Joe Smith, Jr.
Joe Smith, Jr. – Remembrance
May 28, 2013 (PO18). We regret to report that Dr. Joseph (Joe) LeConte Smith Jr., the Samuel C. Collins Professor Emeritus of Mechanical Engineering at Massachusetts Institute of Technology MIT) and retired Director of the MIT Cryogenic Engineering Laboratory, died on May 7, 2013, at the age of 83.
Born in Macon, Georgia on September 4, 1929, he attended Georgia Institute of Technology, receiving a BME degree in 1952, and an MS degree in 1953. He then served in the Signal Corps of the U.S. Army, before beginning his graduate work at MIT in thermodynamics and fluid mechanics. Starting as an instructor in MIT’s Department of Mechanical Engineering in 1956, he rose through the academic ranks to become Ford Professor of Engineering in 1991. In 1994, he was the first faculty member to hold the Samuel P. Collins Senior Faculty Chair, named after the founder of the MIT Cryogenic Engineering Laboratory, which Joe directed from 1964 until his retirement in 2008.
He was a consummate mechanical engineer who made innovative contributions to both education and research. In 1967, he introduced an innovative approach to undergraduate education in thermodynamics that prevails to this day. In graduate thermodynamics, he brought the thermodynamics subject into the 21st century.
In collaboration with Ernest Cravalho, he developed the textbook Engineering Thermodynamics. Joe was famous for his hands-on approach to engineering. He viewed the world as a problem in engineering design — so much so that when asked why any given natural phenomenon took the form found in nature, his standard reply was, “Because that’s the way I would build it.”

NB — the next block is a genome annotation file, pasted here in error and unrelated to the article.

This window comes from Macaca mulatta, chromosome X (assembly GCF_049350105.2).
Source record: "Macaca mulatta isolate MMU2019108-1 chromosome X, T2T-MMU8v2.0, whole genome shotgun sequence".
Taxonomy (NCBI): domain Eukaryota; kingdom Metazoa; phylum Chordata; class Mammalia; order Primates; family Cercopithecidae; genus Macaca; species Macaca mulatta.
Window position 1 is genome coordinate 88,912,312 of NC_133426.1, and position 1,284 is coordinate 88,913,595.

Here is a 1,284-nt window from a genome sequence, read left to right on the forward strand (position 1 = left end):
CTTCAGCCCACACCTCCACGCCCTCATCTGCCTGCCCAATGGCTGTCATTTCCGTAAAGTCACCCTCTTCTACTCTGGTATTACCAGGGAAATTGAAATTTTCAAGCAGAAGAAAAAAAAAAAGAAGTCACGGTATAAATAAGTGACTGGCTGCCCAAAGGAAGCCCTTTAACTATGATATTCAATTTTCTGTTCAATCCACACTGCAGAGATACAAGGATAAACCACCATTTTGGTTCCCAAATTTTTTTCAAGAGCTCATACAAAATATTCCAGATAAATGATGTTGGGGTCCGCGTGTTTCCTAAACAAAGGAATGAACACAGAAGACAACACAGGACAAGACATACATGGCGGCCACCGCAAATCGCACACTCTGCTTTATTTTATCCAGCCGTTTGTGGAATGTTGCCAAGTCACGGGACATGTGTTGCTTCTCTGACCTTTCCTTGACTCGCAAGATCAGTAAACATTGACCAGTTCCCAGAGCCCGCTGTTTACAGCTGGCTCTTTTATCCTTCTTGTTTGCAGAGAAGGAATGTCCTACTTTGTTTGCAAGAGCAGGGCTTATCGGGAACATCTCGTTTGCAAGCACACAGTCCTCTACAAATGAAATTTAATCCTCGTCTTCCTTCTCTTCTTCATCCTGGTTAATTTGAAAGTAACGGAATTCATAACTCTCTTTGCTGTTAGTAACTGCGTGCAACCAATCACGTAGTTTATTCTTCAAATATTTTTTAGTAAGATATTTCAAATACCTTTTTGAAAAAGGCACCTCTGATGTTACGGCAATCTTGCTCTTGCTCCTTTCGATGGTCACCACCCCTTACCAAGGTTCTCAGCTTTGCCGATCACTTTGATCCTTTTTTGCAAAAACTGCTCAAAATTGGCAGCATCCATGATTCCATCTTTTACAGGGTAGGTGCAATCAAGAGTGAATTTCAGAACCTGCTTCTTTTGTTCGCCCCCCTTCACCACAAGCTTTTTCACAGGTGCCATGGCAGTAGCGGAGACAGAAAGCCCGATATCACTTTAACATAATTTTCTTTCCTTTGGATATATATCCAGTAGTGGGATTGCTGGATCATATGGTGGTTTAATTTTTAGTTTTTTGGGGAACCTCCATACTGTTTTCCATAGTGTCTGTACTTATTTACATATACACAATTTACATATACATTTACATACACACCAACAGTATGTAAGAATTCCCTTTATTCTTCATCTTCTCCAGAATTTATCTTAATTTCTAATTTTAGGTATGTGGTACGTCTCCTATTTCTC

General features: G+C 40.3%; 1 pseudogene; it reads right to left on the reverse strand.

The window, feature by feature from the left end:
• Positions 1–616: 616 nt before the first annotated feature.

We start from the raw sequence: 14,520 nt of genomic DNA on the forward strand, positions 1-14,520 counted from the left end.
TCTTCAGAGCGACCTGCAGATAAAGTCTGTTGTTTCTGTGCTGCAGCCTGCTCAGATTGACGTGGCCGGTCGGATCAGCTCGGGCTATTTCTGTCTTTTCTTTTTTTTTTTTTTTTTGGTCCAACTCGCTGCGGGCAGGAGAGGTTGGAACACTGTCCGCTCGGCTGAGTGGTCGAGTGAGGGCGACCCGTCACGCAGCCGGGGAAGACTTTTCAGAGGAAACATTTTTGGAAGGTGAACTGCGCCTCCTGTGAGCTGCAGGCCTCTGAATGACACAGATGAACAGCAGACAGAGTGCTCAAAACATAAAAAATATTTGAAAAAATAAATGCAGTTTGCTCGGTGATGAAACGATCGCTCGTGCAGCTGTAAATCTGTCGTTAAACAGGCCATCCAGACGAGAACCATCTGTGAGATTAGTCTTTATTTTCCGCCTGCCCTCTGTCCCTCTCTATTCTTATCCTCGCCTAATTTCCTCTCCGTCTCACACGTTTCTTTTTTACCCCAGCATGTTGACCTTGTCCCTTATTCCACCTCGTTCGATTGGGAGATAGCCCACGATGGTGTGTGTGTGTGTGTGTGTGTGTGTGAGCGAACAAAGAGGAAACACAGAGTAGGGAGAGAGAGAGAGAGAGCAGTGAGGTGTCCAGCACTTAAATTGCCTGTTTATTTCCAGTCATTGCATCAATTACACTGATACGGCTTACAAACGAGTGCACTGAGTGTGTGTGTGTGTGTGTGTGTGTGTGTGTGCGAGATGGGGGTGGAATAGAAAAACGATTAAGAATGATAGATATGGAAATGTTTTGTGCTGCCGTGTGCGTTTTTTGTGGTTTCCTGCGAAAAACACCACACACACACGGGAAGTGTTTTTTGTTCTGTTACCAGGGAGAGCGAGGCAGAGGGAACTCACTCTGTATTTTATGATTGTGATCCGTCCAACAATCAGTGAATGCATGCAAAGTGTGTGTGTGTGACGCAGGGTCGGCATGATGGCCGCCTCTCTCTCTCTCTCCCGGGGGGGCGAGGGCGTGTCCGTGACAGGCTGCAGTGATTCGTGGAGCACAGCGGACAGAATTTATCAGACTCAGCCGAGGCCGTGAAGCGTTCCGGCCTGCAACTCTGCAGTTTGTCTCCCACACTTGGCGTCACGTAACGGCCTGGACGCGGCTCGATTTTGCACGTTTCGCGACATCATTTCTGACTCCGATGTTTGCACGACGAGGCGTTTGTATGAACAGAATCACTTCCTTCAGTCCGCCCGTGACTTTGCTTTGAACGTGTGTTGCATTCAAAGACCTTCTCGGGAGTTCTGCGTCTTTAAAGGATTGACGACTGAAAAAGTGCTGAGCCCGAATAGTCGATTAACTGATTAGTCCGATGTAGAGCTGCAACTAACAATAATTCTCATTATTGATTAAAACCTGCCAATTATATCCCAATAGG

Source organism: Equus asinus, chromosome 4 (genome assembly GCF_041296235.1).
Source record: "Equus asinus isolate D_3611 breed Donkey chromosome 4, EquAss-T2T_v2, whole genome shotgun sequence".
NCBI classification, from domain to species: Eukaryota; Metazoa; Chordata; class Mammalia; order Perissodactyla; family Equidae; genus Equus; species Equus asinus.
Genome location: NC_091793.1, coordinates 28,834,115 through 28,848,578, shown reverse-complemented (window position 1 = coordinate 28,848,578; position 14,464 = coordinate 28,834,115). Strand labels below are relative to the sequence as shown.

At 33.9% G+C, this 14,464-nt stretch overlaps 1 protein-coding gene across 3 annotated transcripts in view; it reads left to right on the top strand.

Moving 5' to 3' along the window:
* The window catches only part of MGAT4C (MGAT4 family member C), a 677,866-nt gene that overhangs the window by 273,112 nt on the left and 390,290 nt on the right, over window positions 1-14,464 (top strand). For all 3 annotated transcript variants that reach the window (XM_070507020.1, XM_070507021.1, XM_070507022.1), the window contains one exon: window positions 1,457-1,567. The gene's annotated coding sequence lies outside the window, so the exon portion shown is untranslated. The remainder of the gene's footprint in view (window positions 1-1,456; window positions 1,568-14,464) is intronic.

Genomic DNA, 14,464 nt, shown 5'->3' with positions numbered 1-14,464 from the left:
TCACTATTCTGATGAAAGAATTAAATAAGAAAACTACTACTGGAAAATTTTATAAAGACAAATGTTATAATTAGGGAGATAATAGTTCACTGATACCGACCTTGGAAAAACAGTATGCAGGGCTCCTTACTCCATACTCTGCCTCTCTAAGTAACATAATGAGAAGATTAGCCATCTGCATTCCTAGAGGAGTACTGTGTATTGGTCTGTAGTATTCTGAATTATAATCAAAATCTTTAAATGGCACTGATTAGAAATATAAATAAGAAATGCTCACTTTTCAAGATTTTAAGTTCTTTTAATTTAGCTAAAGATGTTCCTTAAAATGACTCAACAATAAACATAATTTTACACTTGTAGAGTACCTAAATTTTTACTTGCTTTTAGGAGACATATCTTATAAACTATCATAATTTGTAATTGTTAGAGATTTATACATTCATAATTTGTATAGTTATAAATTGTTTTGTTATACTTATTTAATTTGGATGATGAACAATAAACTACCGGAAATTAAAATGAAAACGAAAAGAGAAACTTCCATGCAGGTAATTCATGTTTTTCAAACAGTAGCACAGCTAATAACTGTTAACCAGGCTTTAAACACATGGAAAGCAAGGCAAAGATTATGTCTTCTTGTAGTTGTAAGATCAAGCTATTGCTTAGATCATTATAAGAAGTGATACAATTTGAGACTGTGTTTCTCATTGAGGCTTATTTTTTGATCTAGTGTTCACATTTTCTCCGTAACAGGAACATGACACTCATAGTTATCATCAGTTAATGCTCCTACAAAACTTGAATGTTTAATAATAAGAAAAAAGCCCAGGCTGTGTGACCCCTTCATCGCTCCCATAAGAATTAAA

Smith’s research spanned fundamental areas of thermodynamics, heat transfer, electromagnetics, and cryogenics, and he was able to integrate these diverse fields to advance the practice of engineering. His success in this process was perhaps best manifested in his work with Gerald Wilson, on the development of the superconducting generator. Stimulated by the first exploratory study by Woodson, Stekly et al., Smith and Wilson successfully demonstrated in 1968 a small vertical shaft alternator with a superconducting field winding and room-temperature armature. The publication of this milestone work lead to multiple industrial efforts, which continue successfully until today, now with high-Tc windings. In recognition of Joe’s many contributions to the practice of mechanical engineering, he was elected as a member of the National Academy of Engineering. Among his other awards, he was also the Franklin Institute Laureate in Engineering (1987).
He served as a technical consultant to various corporations as well as start-up ventures. He also held many patents. After retirement in 2008, he continued to contribute his time to MIT and its cryogenic lab. In addition to being an accomplished academic, he was also a skilled mechanic and carpenter. He will be remembered for always eagerly volunteering his knowledge and expertise. At a recent symposium in his honor at MIT, many former students spoke of his influence on their careers.
Note: Cold Facts, the Newsletter of the Cryogenic Society of America (CSA) features tributes to Dr. Smith in their Summer 2013 issue. Please click here to read these tributes.